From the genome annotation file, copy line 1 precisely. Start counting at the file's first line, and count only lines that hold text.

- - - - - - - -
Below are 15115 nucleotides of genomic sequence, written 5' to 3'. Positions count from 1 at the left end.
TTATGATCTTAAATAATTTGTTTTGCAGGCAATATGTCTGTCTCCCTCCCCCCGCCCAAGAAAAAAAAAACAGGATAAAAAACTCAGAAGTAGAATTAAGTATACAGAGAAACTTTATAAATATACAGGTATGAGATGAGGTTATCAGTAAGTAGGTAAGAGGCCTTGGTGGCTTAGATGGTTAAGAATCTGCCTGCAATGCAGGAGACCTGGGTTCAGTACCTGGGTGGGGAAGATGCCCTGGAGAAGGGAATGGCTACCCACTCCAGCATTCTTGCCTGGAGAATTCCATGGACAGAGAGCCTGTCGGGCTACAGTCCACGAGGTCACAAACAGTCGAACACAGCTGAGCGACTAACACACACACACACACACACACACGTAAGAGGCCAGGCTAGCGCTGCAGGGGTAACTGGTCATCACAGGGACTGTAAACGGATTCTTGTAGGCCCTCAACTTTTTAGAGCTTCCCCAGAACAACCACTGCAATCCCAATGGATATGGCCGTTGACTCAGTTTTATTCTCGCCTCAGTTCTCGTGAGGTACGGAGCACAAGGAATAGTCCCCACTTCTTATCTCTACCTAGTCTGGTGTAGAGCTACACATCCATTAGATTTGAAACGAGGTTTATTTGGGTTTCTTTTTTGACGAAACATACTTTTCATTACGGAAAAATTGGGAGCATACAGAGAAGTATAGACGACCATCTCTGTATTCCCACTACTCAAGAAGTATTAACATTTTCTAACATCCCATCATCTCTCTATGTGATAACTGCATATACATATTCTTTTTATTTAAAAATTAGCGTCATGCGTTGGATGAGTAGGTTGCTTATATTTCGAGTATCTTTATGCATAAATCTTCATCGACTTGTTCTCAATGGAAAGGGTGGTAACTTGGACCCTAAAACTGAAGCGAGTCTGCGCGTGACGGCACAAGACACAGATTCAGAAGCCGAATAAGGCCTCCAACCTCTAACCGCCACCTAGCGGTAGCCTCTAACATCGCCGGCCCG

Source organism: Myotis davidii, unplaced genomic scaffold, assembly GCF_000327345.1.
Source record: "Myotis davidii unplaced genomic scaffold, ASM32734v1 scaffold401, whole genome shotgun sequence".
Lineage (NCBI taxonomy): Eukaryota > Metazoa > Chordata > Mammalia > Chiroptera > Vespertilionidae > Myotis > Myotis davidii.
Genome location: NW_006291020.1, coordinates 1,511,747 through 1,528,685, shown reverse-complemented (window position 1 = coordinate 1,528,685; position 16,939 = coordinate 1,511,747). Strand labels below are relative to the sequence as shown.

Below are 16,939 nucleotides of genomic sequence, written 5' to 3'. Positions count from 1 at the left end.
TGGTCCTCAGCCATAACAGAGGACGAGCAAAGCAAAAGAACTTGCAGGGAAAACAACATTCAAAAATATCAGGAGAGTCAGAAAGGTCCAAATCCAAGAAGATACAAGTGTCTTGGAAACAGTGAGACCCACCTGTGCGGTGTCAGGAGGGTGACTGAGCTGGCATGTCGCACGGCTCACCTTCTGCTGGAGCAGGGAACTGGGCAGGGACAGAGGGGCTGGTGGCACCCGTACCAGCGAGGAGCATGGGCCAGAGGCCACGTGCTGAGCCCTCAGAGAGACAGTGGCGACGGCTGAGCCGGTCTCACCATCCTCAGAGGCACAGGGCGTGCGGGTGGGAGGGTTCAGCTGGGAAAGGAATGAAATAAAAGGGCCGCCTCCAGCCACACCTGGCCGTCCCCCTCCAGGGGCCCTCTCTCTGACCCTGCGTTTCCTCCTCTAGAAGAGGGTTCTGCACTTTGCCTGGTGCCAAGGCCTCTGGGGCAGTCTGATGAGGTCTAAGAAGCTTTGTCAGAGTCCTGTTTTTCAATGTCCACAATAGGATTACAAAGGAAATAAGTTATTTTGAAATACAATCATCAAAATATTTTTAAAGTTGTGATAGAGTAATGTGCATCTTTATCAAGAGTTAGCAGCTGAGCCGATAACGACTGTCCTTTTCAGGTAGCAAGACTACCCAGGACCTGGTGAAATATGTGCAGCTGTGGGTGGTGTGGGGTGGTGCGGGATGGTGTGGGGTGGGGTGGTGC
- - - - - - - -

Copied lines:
Below are 15115 nucleotides of genomic sequence, written 5' to 3'. Positions count from 1 at the left end.